Affluent investors often suffer wealth management pitfalls that are distinctive to their higher financial status. These challenges do not get addressed in the general financial advice. Although these High Net-Worth Individuals (HNWI) can use the fundamental rules of investing, they should keep in mind the nuances which are typical of significant wealth.
Excessive Fear of Losing Hard-earned Wealth
Wealthy investors have worked hard to accumulate their wealth and love it with their dear lives. We have all heard the story of Uncle Scrooge, who couldn’t part with a penny in spite of having the world’s biggest pile of gold. Excessive fear of losing wealth makes these investors extremely risk averse and they often make investments which are too conservative. This reduces the total investment pool that they could have enjoyed in the future. Moreover, it also impacts the next generation which would inherit their wealth in the future. Affluent investors should keep in mind that your returns directly depend on the risk you take. No risk implies no returns.
Paying a Significant Amount of Income As Taxes
HNWI are heavily taxed by the government and thereby have a greater need for tax protection. In fact, HMRC created a separate division in 2009 to target HNIs specifically and raised extra £500 million tax from that department only. There are a variety of methods that could be used to cut your taxes:
- Non-cash Benefits - Reduce your taxable income with your employer by asking for more non-cash benefits – like transportation allowance, driver allowance, club membership, car leasing, medical insurance, etc.
- Pension Payments - Increase contribution to pension payments to your employer. All contributions up to £40,000 are tax-deductible
- Charitable Trusts - Contribution to charitable trusts is non-taxable and reduces your taxable income
- Spouse Benefit –They can move their savings in the name of their spouse if he/she is in the lower tax bracket
- Other Complex Methods - Joint ownership advantage, Reduce inheritance tax bills (gift tax), tax-efficient investment – EIS (Enterprise Investment Schemes) and VCT(Venture Capital Trust), Tax relief on Mortgage interest for Buy-to-Let property, Offshore tax havens (Cayman Islands, Luxembourg, Liechtenstein)
Extreme Self-reliance for Investments
Investors, who have accumulated significant wealth due to their hard work, passion and self-confidence, often hesitate to ask someone else for advice. They are smart, intelligent and have been excellent in their professional career. This leads them to believe that they can carry their success in the field of investment as well. However, they should realize that it took them years of practice to meet that success in their career. Moreover, there were times when they had to suffer failures in their field. They can’t afford to take such chances with their hard-earned wealth. It would be prudent to take the help of an expert professional.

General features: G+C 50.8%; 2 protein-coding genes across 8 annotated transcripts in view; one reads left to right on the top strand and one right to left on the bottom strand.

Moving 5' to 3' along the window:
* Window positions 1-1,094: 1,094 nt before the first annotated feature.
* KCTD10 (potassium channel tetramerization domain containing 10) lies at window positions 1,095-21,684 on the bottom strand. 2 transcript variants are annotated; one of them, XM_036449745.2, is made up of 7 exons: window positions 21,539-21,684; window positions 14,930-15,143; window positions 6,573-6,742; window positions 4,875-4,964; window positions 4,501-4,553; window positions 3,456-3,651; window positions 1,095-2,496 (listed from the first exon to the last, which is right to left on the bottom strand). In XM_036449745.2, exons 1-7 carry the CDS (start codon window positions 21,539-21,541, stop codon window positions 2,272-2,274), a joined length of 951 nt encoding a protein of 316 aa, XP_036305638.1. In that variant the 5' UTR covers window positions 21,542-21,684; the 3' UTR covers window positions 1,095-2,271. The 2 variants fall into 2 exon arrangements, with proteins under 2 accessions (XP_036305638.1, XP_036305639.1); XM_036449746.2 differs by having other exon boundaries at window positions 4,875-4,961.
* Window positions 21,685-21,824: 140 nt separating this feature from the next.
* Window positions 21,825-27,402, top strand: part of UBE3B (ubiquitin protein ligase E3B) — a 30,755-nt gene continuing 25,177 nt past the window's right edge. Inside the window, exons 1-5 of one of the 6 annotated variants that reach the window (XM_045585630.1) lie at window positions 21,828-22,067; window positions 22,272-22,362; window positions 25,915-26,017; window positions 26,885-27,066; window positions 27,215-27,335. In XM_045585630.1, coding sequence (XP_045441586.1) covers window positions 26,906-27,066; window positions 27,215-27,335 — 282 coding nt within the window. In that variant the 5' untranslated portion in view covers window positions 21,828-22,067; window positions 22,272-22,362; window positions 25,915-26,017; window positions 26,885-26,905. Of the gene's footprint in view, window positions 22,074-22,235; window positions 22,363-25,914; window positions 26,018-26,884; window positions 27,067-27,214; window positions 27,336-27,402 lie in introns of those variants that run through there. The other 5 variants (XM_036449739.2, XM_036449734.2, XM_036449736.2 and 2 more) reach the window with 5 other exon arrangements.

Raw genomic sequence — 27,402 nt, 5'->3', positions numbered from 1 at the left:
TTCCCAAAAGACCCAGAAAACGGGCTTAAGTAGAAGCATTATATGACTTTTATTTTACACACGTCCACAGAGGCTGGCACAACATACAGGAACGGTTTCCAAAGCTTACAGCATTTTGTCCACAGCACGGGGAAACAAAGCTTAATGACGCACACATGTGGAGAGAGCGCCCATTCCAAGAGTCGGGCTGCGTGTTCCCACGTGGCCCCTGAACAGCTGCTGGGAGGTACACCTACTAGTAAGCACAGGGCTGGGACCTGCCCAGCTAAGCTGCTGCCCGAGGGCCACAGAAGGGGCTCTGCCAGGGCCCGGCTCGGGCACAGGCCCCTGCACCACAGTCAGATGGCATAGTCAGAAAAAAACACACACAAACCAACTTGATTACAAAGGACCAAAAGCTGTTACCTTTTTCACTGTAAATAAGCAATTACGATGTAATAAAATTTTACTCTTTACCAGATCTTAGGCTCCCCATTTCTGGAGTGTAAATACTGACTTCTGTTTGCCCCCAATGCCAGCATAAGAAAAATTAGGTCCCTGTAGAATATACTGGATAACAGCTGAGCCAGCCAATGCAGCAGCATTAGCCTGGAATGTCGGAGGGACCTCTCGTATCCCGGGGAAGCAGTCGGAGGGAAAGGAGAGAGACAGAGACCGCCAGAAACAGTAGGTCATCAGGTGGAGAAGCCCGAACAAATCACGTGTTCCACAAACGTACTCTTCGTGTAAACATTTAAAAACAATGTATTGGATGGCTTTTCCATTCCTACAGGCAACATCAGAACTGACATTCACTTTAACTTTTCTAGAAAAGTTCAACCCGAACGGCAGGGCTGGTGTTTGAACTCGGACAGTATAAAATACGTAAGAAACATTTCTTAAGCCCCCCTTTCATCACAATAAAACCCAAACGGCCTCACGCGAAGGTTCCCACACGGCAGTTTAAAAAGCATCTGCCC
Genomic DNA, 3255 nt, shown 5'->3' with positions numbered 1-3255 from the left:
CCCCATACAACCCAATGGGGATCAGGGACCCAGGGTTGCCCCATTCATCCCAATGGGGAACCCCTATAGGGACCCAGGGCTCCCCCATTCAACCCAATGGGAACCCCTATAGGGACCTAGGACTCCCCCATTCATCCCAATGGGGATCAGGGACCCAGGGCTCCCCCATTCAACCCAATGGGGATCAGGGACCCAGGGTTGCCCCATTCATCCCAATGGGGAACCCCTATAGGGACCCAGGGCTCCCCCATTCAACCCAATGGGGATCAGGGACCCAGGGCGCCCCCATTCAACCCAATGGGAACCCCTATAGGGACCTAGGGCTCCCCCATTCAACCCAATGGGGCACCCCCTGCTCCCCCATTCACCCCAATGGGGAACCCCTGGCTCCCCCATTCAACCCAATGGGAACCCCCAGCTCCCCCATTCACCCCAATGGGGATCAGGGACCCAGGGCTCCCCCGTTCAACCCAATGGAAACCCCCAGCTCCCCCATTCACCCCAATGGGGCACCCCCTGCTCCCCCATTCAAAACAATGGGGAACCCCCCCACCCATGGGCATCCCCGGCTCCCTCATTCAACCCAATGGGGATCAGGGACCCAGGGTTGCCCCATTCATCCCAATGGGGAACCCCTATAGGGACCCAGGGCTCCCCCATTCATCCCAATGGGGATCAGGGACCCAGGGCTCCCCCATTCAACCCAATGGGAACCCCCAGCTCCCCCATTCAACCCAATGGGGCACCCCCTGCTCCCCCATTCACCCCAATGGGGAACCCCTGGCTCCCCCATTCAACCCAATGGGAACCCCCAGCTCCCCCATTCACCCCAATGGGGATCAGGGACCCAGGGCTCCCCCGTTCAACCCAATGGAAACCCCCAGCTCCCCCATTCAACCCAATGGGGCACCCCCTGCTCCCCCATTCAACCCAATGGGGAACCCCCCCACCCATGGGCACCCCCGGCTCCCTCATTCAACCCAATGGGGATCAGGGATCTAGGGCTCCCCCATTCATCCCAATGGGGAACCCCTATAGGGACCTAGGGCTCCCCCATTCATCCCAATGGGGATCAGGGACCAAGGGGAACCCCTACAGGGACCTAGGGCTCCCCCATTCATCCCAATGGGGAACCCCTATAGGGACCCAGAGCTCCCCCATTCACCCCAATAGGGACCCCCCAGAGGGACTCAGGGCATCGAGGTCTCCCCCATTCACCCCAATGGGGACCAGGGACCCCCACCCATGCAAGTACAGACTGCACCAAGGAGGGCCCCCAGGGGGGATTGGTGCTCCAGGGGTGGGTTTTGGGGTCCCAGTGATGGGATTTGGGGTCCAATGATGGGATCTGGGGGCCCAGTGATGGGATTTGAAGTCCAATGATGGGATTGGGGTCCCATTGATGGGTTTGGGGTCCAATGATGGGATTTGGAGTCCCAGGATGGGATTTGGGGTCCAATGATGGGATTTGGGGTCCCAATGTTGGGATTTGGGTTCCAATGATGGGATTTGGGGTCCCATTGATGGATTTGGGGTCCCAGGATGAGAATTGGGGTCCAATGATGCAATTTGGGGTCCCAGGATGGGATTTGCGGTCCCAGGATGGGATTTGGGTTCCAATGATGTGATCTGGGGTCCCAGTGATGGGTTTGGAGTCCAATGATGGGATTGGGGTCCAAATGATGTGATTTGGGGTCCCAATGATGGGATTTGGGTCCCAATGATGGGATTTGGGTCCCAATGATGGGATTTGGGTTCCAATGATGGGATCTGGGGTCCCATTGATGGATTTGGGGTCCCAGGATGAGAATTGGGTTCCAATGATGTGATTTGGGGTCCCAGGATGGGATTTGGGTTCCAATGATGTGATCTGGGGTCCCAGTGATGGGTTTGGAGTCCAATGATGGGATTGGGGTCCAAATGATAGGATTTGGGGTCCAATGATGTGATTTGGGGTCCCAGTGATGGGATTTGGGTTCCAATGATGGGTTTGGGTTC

Investing in Illiquid Alternative Investments
Wealthy investors usually develop a taste for collector items like fine wines, art, antiques, etc. Investment in these collectibles is referred to as Alternative Investment. Some of these asset classes have provided good returns in the long run and cut the overall risk of the investment portfolio through diversification. For example, from 2005 to 2013 the value of the Classic Cars Index rose 275%. Similarly, investment grade stamps provided 11.7% return over the last 10 years. But one must exercise caution while investing in these asset classes as their market can turn illiquid very soon. Moreover, they are not regulated, have associated storage and maintenance costs, and do not give a regular income (make money only on sale). However, if they really want to invest in their passion, up-to-date appraisals are required to keep a track of estate liquidity and taxes.
Too Many Advisers Spoil the Broth
Sometimes wealthy investors hire multiple advisers in their enthusiasm for great financial returns. These advisers look at a part of the portfolio and do not have access to the entire investment pool. At face value, the idea looks great, but it has an inherent drawback. Access to the entire portfolio is required for risk management and tax planning. In the above scenario, as no investor has access to the entire portfolio, the uncoordinated actions may lead to sub- optimal outcomes. A better approach would be to get investment advice from a wealth manager who has access to the entire portfolio. And then confirm it by taking a second opinion from one or two advisers. They can then choose the adviser who offers the best return within their risk appetite.
Putting All Your Eggs in Your Company's Basket
The above problem is typical of corporate executives in CXO role who have stayed with one company for a considerable period. These executives accumulate large positions in their company stocks in the form of Employee Stock Options or ESOPs. Such a large position in the stock of one company exposes them to concentration risk. Stock investments are subject to market risk and the executive can lose his hard-earned wealth if the company stock declines significantly. Moreover, there can also be a situation where the executive loses his job due to worsening economic scenario for the company. Such a situation would have a double impact, and can cause considerable financial damage. Therefore, Diversification 101 suggests you should have the least investment in the company you work for.
These are just a few of the pitfalls that are faced by HNWIs. As they accumulate more wealth, unique challenges would arise like investment in tax havens, diversification by investment in other countries, inheritance tax plans, tax planning through trust and charitable institutions, elusive real returns on investment, net of fees, inter-generational family feuds, etc. Investors should be wary of the above pitfalls while making their investment decisions.